PORT ELIZABETH – The state is expected to call 48 witnesses in the trial of murder accused Port Elizabeth businesman Christopher Panayiotou.
This emerged in court documents which became public on Monday.
Just more than a year since the murder of Jayde Panayiotou, the case against her husband Christopher and his two co-accused, Sizwezakhe Vumazonke and Sinethemba Nenembe, was this week transferred to the Port Elizabeth High court.
A pre-trial conference will take place on July 26.
Panayiotou is accused of orchestrating the murder of his wife‚ Jayde, which took place during April last year. It is alleged he paid a bouncer at his Infinity night club‚ Luthando Siyoli, to hire hitman Vumazonke to kidnap and murder Jayde.
The state alleges that Nenembe assisted the alleged hitman Vumazonke to kidnap and kill Jayde at the behest of her husband.
The indictment reveals, that Jayde’s mother Michelle, her father Derrick and sister Toni are all expected to give evidence in the trial which has been set down for October 3 until December 2 at the Port Elizabeth High court.
Panayiotou’s 26-year old mistress Chanelle Coutts is also expected to testify as a state witness during the trial.
Coutts is being represented by attorney Danie Gouws. According to Gouws his client has not been in contact with Panayiotou since his arrest.
Panayiotou has admitted that he had an intermittent sexual relationship with Coutts, who was a manager at his OK Grocer store. He previously told the court during a bail application that his extra-marital affair had no effect on his two-year marriage.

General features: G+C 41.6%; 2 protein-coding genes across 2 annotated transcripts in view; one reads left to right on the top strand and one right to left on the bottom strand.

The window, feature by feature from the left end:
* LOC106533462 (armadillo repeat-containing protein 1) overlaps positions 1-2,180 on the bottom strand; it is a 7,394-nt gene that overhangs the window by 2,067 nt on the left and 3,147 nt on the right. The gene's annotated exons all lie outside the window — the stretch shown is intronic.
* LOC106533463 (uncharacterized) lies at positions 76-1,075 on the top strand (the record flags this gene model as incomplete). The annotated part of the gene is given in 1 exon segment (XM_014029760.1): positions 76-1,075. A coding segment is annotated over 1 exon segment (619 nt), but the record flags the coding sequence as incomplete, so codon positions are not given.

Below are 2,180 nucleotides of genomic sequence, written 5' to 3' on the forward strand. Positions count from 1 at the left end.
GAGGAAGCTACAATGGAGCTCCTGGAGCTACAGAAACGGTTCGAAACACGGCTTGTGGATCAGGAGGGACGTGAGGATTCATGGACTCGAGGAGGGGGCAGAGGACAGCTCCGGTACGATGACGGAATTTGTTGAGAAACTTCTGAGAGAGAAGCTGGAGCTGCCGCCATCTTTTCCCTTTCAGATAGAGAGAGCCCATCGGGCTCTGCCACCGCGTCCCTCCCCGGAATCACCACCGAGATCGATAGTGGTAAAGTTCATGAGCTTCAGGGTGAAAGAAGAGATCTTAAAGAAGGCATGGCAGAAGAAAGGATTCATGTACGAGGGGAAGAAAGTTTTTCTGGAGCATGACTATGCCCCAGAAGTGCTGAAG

According to the state, Panayiotou had his wife killed because he could no longer afford to maintain his wife and mistress.The illicit romance reportedly started a year before he married Jayde.
Meanwhile, Panayiotou will apply for bail based on new facts in the Port Elizabeth magistrate’s court on Tuesday. This will be his third attempt at a bid for bail.
Panayiotou has been languishing at St Albans prison since his arrest last year. He was initially denied bail in the Port Elizabeth Magistrate’s Court and then again in the Grahamstown High Court when he appealed that decision.
His first attempt for bail was denied by Magistrate Abigail Beeton. In her reasoning, Beeton cited that Panayiotou had an inclination to conceal or destroy evidence.
The charges against the three men include conspiracy to commit murder, robbery with aggravating circumstances, kidnapping, murder and unlawful possession of a firearm and ammunition.
Panayiotou faces an additional charge of obstructing the course of justice.
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